Before finding success as a writer, Westerfeld worked as a substitute teacher at his old high school. He also worked as a textbook editor and wrote educational software.
Westerfeld, 53, divides his time between New York City and Australia, homeland of his wife, fellow YA writer Justine Larbalestier.
He likes juggling different projects at once. “It’s fun to be able to go back and forth. When you’re stuck on one thing, it’s good to be able to pick up something else.”
Working in the supernatural and science-fiction genres, Westerfeld can slip in snippets of social and political commentary.
“That’s something that people have been doing for a long time. One of the inspirations for ‘Spill Zone’ was the Strugatsky brothers, Boris and Arkady Strugatsky. They wrote a book called ‘Roadside Picnic.’ They do a pretty good job, as does Stanislaw Lem, under the Soviet regime, writing what they wanted to write and communicating interesting things without the censors being particularly aware.”
Westerfeld’s work has had profound effects on readers. “Uglies,” in particular has resonated. It depicts a future in which cosmetic surgery is compulsory at age 16. Everyone must conform. Teen readers who have felt ugly and excluded, feel validated by the books.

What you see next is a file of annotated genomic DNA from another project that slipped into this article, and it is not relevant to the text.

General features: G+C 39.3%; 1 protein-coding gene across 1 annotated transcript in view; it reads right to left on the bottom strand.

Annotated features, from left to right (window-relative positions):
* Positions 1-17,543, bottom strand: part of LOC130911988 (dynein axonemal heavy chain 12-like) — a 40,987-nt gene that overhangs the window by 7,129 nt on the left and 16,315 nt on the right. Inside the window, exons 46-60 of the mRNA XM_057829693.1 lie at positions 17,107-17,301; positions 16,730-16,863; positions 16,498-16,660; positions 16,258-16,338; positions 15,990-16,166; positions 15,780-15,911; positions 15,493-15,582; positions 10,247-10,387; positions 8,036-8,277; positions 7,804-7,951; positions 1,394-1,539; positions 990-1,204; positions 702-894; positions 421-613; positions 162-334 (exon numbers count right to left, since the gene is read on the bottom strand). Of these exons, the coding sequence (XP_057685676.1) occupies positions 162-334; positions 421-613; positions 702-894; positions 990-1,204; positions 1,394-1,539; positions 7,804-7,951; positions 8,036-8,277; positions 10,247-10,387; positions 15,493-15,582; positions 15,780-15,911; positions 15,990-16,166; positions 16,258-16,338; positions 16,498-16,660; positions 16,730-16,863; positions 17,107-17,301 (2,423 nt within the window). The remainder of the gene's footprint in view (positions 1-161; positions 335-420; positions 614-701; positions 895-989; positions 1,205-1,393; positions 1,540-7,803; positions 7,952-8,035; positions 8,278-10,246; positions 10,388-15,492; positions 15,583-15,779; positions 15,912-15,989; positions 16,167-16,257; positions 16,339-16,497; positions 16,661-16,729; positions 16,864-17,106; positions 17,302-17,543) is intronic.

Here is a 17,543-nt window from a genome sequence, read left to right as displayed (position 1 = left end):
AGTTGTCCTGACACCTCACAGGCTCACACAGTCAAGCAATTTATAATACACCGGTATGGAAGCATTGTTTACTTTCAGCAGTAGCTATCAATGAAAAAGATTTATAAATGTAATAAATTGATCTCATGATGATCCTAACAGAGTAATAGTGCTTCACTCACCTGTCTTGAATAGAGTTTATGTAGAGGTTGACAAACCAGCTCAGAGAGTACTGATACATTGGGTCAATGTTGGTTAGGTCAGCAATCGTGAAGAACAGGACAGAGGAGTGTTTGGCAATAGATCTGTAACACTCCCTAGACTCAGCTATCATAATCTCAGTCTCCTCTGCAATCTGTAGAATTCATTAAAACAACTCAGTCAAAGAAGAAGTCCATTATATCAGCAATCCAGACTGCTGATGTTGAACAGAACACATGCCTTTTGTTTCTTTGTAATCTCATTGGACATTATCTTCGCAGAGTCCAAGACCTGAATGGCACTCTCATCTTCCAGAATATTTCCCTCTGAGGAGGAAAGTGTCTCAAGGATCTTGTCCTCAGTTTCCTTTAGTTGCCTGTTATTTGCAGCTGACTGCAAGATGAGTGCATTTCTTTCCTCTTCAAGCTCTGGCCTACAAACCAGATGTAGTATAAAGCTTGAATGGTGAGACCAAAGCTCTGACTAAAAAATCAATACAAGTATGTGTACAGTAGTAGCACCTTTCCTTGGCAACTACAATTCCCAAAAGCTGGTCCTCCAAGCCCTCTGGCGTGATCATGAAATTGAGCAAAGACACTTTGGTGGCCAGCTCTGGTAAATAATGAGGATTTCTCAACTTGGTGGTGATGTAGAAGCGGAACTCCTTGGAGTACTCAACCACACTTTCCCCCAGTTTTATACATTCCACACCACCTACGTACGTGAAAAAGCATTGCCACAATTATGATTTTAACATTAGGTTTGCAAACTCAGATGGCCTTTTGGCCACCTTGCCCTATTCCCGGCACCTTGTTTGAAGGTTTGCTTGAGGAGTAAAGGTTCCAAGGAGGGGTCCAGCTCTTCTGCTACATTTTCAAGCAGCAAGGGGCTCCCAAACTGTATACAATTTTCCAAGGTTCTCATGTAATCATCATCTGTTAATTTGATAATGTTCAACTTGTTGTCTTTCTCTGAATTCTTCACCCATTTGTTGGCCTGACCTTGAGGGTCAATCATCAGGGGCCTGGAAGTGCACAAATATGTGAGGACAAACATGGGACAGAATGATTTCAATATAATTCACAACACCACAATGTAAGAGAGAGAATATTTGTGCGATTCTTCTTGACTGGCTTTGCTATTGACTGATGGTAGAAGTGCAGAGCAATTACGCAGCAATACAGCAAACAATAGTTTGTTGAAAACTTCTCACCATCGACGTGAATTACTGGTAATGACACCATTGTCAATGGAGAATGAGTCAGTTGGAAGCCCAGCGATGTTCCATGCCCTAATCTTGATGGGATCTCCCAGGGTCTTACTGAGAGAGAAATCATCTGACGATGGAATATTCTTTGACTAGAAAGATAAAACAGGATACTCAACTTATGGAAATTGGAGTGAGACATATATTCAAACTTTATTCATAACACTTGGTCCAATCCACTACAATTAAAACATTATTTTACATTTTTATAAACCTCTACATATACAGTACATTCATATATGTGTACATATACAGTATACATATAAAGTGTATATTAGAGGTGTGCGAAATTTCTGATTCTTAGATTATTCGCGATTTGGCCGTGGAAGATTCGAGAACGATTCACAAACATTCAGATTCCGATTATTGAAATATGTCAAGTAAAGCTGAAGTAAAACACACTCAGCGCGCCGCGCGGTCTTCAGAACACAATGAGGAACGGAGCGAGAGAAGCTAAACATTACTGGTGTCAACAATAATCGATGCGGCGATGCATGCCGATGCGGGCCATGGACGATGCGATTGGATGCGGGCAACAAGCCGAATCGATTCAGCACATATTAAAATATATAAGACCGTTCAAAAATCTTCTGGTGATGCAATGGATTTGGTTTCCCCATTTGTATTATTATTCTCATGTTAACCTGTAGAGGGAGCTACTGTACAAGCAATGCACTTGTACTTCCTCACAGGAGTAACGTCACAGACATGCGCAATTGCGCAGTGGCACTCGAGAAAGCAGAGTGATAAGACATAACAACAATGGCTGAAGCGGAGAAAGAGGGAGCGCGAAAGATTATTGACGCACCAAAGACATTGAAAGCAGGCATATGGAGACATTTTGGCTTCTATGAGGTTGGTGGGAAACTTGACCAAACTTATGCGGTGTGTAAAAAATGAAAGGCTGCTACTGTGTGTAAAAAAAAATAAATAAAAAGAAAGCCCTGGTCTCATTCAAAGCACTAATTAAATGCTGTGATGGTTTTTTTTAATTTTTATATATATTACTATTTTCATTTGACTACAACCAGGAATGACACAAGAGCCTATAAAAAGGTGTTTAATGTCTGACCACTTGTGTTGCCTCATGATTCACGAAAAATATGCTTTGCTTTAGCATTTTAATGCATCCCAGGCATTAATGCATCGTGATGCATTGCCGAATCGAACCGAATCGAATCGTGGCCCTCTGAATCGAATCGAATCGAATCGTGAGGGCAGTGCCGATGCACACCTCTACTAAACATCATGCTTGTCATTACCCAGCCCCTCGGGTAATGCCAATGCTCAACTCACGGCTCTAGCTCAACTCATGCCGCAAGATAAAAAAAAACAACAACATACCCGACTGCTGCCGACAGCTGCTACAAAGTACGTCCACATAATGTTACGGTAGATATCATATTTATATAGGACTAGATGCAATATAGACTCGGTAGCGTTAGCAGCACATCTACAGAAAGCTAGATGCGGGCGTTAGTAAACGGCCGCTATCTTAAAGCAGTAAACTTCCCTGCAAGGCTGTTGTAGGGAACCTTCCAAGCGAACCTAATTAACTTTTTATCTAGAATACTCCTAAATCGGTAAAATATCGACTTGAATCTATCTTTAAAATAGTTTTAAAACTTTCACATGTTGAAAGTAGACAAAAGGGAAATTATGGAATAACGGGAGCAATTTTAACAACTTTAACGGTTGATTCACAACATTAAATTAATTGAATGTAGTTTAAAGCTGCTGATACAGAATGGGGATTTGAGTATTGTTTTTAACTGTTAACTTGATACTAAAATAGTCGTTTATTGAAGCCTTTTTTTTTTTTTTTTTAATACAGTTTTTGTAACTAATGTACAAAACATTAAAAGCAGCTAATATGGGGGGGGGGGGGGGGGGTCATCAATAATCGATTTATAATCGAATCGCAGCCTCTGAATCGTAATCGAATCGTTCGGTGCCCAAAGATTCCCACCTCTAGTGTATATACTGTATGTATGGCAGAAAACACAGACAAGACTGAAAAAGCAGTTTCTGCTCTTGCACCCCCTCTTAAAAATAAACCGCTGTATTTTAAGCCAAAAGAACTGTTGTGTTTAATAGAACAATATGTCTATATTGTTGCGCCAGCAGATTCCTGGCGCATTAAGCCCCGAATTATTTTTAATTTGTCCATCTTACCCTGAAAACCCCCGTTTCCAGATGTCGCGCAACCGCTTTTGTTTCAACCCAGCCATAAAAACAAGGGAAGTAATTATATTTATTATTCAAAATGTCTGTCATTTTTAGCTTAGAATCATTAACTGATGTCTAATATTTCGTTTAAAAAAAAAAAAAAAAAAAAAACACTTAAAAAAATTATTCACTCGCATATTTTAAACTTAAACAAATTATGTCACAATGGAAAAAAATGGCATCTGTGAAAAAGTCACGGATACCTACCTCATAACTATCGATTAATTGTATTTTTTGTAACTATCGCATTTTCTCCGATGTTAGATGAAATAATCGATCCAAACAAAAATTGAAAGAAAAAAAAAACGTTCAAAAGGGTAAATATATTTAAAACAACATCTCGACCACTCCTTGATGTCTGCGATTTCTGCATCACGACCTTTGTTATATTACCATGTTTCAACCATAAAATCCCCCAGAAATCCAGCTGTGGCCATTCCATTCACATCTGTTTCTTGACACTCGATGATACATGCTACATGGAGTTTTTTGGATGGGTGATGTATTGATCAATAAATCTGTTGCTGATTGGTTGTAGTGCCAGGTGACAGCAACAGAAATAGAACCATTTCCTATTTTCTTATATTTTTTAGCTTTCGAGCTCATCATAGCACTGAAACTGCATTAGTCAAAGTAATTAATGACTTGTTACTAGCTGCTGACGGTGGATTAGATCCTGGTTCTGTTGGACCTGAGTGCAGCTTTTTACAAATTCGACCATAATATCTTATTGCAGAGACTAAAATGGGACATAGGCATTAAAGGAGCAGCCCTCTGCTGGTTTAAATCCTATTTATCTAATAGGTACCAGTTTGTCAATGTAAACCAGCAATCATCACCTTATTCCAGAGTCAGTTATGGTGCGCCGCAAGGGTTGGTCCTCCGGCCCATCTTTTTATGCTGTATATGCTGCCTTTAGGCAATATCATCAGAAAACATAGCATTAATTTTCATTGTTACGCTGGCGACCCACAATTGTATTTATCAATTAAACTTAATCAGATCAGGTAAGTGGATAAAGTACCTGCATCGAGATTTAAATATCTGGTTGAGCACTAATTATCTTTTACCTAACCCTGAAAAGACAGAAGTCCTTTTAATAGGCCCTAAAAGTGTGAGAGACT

“Just yesterday, I was doing a signing in Chicago and a young woman came up to thank me for helping her survive high school. That happens all the time. People, especially girls, who felt completely erased by the high school experience, found just the idea that someone was not only voicing those thoughts, but putting them into a narrative and showing a survivor dealing with that world and fighting against that, they found that very helpful. It’s not necessarily what I was intending. With ‘Uglies,’ I wanted to kind of rewrite a classic science-fiction story and get some details right and have it make more sense to me. That’s what I was doing. But the end result was that the story still holds up. People needed it for a new generation.”
Westerfeld relishes the interactions with fans at book store events and conventions. Like many of his works, “Uglies” has a worldwide following.